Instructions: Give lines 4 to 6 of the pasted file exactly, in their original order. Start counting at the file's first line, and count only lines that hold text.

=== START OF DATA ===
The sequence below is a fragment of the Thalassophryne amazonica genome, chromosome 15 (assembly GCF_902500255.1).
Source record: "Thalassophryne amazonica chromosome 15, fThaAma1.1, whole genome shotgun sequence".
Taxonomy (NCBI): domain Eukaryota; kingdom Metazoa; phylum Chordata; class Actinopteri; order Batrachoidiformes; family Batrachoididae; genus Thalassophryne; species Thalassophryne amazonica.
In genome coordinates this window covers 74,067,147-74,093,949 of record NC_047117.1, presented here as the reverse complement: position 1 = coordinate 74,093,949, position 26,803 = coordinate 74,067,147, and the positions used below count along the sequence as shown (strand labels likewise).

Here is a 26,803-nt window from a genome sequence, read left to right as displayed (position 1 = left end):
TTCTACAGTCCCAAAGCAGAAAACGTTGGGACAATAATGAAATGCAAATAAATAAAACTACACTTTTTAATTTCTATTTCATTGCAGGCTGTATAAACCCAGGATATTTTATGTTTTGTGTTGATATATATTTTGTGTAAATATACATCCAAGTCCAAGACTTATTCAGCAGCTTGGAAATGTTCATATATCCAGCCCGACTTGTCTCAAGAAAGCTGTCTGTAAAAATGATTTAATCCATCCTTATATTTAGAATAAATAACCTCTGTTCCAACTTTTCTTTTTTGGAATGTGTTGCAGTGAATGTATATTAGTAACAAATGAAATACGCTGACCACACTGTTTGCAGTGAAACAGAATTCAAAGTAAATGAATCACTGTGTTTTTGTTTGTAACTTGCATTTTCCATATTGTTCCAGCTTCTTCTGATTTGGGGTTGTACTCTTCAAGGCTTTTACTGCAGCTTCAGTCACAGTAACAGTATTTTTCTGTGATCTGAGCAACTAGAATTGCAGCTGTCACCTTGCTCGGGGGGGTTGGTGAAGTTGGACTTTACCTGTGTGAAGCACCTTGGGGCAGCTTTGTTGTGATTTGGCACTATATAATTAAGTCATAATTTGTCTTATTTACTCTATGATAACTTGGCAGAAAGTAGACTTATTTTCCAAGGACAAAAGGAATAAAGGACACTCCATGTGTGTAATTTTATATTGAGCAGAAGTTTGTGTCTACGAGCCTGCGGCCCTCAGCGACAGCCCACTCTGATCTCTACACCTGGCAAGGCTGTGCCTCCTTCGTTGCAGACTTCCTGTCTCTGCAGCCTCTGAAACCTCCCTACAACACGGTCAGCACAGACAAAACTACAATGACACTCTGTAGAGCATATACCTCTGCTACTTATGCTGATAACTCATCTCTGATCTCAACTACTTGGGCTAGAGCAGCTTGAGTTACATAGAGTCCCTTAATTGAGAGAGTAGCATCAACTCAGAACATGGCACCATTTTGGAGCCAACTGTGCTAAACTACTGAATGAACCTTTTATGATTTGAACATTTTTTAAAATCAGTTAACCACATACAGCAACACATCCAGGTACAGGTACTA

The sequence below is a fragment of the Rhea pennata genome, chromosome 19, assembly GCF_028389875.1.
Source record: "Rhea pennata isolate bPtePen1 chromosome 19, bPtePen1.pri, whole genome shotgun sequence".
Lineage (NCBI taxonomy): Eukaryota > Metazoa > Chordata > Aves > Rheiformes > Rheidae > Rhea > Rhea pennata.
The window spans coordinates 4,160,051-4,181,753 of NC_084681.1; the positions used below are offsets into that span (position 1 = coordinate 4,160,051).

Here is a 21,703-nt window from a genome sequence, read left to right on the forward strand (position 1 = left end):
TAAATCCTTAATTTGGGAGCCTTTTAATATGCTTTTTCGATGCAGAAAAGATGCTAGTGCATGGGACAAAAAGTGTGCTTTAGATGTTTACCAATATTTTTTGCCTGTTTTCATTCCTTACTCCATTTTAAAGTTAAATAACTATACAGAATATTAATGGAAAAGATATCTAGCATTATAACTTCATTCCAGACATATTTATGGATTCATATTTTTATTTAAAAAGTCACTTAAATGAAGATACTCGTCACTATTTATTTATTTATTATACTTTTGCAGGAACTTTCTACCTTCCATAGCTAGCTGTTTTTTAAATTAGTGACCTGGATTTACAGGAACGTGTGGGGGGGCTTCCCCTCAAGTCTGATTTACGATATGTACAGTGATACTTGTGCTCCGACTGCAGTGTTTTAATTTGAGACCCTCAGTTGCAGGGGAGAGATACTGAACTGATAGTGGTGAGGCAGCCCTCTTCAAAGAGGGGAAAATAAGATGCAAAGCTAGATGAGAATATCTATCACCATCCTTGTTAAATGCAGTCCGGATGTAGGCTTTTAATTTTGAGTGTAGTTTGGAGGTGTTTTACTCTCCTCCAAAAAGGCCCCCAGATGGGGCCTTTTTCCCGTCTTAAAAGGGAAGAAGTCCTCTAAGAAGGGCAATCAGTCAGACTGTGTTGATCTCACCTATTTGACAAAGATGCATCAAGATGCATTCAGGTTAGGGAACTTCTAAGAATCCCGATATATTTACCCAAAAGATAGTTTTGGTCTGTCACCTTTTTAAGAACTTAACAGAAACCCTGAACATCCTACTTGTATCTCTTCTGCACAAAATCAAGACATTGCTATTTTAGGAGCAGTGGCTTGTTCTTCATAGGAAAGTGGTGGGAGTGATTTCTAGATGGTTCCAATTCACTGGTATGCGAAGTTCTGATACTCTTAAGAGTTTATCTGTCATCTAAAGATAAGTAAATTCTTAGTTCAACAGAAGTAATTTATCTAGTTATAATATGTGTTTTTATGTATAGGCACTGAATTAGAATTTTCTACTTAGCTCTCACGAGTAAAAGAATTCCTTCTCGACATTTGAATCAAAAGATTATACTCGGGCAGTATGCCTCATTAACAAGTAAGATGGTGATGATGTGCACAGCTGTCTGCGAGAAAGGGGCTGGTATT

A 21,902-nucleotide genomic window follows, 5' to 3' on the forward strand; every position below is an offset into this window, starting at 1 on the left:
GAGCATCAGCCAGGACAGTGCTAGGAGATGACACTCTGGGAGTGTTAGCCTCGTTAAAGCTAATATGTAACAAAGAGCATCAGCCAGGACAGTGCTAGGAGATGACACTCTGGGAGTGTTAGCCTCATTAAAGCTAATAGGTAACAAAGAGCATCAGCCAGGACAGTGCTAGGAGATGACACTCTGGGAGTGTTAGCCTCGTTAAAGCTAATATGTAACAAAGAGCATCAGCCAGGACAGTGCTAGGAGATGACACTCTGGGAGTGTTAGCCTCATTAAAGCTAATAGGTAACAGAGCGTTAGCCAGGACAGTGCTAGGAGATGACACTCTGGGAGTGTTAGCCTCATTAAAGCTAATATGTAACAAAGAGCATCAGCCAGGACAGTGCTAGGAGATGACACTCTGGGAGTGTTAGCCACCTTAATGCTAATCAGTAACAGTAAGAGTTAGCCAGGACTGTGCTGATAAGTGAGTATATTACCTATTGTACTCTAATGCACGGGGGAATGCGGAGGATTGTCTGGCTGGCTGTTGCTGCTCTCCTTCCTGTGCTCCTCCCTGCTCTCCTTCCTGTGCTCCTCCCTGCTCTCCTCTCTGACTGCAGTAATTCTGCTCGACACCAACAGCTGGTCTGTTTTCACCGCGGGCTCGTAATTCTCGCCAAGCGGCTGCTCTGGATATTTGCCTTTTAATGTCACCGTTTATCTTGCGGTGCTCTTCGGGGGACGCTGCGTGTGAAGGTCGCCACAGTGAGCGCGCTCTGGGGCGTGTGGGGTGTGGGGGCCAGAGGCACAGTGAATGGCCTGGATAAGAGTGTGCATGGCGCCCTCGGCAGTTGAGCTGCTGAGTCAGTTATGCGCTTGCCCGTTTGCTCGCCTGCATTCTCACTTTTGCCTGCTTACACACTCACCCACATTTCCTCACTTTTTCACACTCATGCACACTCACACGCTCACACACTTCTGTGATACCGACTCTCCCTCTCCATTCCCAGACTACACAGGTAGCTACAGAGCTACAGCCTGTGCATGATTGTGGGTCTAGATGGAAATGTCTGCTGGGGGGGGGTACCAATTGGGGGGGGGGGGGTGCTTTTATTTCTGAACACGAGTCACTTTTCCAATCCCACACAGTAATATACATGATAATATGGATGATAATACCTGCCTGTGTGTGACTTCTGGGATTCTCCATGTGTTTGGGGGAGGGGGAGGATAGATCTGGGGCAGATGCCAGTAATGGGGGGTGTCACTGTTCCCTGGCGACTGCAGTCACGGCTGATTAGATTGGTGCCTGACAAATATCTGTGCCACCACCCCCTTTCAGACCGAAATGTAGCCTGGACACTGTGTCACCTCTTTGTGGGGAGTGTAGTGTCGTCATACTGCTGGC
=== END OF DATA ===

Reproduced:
In genome coordinates this window covers 74,067,147-74,093,949 of record NC_047117.1, presented here as the reverse complement: position 1 = coordinate 74,093,949, position 26,803 = coordinate 74,067,147, and the positions used below count along the sequence as shown (strand labels likewise).

Here is a 26,803-nt window from a genome sequence, read left to right as displayed (position 1 = left end):
TTCTACAGTCCCAAAGCAGAAAACGTTGGGACAATAATGAAATGCAAATAAATAAAACTACACTTTTTAATTTCTATTTCATTGCAGGCTGTATAAACCCAGGATATTTTATGTTTTGTGTTGATATATATTTTGTGTAAATATACATCCAAGTCCAAGACTTATTCAGCAGCTTGGAAATGTTCATATATCCAGCCCGACTTGTCTCAAGAAAGCTGTCTGTAAAAATGATTTAATCCATCCTTATATTTAGAATAAATAACCTCTGTTCCAACTTTTCTTTTTTGGAATGTGTTGCAGTGAATGTATATTAGTAACAAATGAAATACGCTGACCACACTGTTTGCAGTGAAACAGAATTCAAAGTAAATGAATCACTGTGTTTTTGTTTGTAACTTGCATTTTCCATATTGTTCCAGCTTCTTCTGATTTGGGGTTGTACTCTTCAAGGCTTTTACTGCAGCTTCAGTCACAGTAACAGTATTTTTCTGTGATCTGAGCAACTAGAATTGCAGCTGTCACCTTGCTCGGGGGGGTTGGTGAAGTTGGACTTTACCTGTGTGAAGCACCTTGGGGCAGCTTTGTTGTGATTTGGCACTATATAATTAAGTCATAATTTGTCTTATTTACTCTATGATAACTTGGCAGAAAGTAGACTTATTTTCCAAGGACAAAAGGAATAAAGGACACTCCATGTGTGTAATTTTATATTGAGCAGAAGTTTGTGTCTACGAGCCTGCGGCCCTCAGCGACAGCCCACTCTGATCTCTACACCTGGCAAGGCTGTGCCTCCTTCGTTGCAGACTTCCTGTCTCTGCAGCCTCTGAAACCTCCCTACAACACGGTCAGCACAGACAAAACTACAATGACACTCTGTAGAGCATATACCTCTGCTACTTATGCTGATAACTCATCTCTGATCTCAACTACTTGGGCTAGAGCAGCTTGAGTTACATAGAGTCCCTTAATTGAGAGAGTAGCATCAACTCAGAACATGGCACCATTTTGGAGCCAACTGTGCTAAACTACTGAATGAACCTTTTATGATTTGAACATTTTTTAAAATCAGTTAACCACATACAGCAACACATCCAGGTACAGGTACTA